"When the France team fails to win, people start talking straight away about the players' skin colours and religious beliefs. When times get tough we find out what people really think. They said Franck Ribery had hit Yoann Gourcuff - Ribery the Muslim, and Gourcuff the good French boy."

Football, in this regard, is simply a reflection of society.

The government’s National Consultative Commission on Human Rights conducted a survey this year on racism, which found that 35 per cent of French people admitted to being "quite" or "a little" racist. In 2012, the level was at 22% and has steadily risen since.

The issue is not, however, one unique to France.

"It's Europewide, unfortunately," Powar said. "It shows the need to keep up educational measures, otherwise people forget why it’s important to fight for equality, why it’s important to educate young people and why damaging stereotypes and judgements about people can cause harm to society – and not just football."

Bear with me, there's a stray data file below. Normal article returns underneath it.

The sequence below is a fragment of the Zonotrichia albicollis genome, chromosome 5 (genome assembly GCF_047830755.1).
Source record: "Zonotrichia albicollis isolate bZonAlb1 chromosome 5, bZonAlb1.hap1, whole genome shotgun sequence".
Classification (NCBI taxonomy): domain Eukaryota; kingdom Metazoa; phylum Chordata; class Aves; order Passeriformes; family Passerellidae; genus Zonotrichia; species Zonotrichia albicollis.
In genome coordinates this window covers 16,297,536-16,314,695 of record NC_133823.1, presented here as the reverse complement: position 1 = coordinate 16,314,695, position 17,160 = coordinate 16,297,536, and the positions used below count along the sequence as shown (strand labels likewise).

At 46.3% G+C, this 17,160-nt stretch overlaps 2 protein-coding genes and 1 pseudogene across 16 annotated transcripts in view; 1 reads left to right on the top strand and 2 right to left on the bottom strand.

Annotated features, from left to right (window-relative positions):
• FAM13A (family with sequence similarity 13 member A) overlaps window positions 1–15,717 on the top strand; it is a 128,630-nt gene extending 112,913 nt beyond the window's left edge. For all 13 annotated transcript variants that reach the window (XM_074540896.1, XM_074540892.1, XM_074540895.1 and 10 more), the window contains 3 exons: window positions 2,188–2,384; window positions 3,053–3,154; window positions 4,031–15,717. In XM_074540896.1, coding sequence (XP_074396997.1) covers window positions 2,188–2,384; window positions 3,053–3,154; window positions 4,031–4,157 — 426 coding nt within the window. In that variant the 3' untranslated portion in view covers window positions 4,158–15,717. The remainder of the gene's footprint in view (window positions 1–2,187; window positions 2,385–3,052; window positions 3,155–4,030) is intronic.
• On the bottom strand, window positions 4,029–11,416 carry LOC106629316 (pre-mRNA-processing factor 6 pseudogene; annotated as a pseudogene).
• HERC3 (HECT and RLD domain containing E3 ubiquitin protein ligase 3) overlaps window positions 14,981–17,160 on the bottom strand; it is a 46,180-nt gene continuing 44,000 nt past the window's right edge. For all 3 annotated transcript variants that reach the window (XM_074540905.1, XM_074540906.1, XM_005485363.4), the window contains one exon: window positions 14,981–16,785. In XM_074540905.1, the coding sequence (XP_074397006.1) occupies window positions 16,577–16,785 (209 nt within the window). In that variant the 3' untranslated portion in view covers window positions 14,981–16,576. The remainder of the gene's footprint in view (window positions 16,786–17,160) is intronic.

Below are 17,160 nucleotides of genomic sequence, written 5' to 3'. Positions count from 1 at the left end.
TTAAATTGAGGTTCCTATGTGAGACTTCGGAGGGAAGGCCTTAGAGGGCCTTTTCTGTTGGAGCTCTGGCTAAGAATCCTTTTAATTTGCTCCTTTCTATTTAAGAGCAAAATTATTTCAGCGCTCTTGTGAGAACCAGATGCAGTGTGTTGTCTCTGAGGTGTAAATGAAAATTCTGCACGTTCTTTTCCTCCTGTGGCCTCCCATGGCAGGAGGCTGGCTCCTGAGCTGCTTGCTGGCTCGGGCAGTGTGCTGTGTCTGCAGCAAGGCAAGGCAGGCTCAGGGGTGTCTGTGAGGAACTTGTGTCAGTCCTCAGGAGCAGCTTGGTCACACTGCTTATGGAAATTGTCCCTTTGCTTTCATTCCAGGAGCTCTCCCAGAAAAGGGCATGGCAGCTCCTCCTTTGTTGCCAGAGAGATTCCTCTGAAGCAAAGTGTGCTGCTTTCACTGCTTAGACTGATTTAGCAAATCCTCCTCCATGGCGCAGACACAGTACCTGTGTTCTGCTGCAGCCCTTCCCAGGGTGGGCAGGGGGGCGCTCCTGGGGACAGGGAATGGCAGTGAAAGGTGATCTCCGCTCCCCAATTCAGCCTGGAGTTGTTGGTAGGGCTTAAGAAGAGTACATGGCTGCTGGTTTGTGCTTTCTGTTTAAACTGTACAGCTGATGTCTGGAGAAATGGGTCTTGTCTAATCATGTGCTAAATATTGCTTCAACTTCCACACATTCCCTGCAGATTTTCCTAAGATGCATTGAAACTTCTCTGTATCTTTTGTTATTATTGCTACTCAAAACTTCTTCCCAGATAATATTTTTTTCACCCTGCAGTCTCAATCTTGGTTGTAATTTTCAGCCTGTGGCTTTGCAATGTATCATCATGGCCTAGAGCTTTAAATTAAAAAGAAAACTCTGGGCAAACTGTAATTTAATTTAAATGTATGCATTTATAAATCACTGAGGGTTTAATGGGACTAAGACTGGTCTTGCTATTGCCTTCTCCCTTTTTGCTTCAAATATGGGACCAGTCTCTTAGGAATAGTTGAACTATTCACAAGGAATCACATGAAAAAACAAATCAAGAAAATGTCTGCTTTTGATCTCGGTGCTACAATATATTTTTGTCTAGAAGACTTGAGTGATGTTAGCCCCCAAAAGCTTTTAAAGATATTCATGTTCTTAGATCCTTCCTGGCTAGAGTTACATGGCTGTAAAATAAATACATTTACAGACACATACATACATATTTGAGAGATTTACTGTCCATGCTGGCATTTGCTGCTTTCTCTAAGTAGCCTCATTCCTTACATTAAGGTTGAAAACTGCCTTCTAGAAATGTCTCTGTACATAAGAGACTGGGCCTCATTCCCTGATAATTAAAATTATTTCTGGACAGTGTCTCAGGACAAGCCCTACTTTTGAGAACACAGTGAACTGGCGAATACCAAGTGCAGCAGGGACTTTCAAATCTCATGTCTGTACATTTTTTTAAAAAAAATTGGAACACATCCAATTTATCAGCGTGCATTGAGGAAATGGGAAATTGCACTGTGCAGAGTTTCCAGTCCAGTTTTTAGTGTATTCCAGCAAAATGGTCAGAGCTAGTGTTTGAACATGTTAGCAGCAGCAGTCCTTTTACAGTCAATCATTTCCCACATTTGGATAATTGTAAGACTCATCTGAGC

In the aftermath of the quotas case, sociologist Patrick Mignon claimed: "Since 1998, football has become a national concern [in France]. It highlights and reflects social issues. In this case, that means racism."

Now the ugly head of discrimination has reared its head once more, further shattering the myth of black-blanc-beur unity.